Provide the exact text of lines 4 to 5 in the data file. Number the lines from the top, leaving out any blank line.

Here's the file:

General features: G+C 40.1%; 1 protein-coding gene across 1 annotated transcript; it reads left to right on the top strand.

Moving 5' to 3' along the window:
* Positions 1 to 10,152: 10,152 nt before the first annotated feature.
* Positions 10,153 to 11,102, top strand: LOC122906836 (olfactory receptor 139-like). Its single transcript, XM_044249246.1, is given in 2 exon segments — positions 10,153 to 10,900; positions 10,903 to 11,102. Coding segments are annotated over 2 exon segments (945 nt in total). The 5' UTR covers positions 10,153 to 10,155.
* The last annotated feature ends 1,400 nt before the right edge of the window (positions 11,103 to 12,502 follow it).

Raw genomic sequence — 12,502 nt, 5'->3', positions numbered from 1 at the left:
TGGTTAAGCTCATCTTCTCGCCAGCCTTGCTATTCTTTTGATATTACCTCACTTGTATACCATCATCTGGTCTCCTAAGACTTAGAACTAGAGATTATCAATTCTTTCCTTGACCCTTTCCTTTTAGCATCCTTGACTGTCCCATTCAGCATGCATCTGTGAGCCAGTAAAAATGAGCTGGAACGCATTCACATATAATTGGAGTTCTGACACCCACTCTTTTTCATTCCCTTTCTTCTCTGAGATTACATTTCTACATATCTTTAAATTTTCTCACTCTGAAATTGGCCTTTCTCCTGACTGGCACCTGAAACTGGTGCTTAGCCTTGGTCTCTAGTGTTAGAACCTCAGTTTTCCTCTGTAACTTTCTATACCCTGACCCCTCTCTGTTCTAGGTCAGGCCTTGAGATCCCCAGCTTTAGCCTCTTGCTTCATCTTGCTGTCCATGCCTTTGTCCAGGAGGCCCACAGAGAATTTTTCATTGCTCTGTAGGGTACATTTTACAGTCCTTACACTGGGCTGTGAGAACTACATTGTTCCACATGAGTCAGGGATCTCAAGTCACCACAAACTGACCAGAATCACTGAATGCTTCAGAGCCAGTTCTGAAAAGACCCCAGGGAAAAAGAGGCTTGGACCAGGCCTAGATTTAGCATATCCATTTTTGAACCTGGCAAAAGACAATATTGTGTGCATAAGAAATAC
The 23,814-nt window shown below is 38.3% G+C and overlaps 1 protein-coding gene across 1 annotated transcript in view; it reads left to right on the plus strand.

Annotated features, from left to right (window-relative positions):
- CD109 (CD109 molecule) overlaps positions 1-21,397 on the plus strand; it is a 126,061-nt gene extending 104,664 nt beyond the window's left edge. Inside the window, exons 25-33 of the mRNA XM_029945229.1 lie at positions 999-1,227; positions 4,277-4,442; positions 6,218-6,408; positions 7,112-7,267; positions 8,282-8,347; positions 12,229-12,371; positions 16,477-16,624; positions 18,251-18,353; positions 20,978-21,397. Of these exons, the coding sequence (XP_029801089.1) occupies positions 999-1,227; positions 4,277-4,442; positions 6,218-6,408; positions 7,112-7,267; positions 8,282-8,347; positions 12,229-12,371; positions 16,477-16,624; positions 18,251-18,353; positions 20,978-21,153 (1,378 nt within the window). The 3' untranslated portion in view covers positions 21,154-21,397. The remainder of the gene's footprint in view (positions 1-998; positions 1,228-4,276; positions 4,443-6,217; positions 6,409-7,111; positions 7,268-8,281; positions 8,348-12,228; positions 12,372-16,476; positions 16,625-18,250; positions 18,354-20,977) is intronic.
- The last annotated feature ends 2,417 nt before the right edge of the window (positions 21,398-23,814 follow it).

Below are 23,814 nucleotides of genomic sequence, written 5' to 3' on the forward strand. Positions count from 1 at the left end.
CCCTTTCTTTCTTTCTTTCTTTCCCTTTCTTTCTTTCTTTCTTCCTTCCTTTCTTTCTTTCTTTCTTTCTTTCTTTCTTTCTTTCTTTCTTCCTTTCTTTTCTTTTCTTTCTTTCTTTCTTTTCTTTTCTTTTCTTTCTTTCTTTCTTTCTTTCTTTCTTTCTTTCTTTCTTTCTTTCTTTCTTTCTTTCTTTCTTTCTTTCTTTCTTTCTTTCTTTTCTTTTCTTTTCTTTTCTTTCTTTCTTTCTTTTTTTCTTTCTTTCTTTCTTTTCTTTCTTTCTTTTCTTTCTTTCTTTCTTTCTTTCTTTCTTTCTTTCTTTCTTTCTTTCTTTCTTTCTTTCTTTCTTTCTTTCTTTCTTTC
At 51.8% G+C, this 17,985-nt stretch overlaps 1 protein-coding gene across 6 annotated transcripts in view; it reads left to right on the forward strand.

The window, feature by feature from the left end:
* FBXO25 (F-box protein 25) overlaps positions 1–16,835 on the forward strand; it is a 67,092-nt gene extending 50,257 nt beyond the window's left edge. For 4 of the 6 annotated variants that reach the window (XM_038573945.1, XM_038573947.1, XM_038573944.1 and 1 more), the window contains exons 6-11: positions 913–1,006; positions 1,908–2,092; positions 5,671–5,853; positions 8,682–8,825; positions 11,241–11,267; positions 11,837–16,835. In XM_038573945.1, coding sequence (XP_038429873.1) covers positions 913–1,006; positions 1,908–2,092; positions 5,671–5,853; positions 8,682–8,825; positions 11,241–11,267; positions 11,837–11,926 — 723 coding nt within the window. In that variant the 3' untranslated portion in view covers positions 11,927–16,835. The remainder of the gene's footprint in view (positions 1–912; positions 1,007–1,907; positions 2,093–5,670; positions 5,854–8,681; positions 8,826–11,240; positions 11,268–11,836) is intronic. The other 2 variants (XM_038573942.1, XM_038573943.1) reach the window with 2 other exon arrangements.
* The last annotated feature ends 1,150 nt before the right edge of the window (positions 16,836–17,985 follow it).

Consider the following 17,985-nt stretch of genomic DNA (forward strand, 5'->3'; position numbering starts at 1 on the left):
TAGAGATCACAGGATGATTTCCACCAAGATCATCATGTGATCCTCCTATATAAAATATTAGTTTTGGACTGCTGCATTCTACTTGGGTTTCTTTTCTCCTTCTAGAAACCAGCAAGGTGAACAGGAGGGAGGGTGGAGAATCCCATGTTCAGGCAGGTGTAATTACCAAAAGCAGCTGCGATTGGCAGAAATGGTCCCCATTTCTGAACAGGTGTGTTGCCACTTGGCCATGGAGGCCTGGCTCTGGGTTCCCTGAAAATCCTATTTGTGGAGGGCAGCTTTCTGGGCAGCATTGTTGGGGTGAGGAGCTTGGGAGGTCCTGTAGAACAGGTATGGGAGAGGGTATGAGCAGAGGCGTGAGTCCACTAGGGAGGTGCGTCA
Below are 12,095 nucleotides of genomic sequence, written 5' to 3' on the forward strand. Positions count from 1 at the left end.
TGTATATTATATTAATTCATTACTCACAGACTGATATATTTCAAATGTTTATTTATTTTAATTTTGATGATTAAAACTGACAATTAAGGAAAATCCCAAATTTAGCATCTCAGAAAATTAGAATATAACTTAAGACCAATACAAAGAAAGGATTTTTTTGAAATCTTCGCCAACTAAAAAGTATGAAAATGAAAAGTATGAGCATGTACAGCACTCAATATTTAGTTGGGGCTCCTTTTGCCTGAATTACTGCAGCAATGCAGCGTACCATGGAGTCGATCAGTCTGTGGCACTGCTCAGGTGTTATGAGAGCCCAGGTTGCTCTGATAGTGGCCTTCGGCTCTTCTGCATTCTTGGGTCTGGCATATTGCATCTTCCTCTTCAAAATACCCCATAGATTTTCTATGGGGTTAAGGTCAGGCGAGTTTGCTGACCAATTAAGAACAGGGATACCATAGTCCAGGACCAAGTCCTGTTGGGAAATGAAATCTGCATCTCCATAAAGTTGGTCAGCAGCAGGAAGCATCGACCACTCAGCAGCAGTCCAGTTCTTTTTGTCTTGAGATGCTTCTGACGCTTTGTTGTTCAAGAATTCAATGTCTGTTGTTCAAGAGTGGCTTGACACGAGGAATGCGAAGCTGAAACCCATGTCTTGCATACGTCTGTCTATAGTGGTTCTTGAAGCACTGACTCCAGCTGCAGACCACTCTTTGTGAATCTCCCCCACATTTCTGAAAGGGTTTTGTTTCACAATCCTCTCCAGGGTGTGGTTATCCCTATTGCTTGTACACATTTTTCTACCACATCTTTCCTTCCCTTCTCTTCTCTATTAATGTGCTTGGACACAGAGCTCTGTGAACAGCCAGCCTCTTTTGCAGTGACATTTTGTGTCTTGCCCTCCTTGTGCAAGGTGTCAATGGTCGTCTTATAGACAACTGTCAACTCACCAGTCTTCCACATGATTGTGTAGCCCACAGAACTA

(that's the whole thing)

* Positions 10,153 to 11,102, top strand: LOC122906836 (olfactory receptor 139-like). Its single transcript, XM_044249246.1, is given in 2 exon segments — positions 10,153 to 10,900; positions 10,903 to 11,102. Coding segments are annotated over 2 exon segments (945 nt in total). The 5' UTR covers positions 10,153 to 10,155.
* The last annotated feature ends 1,400 nt before the right edge of the window (positions 11,103 to 12,502 follow it).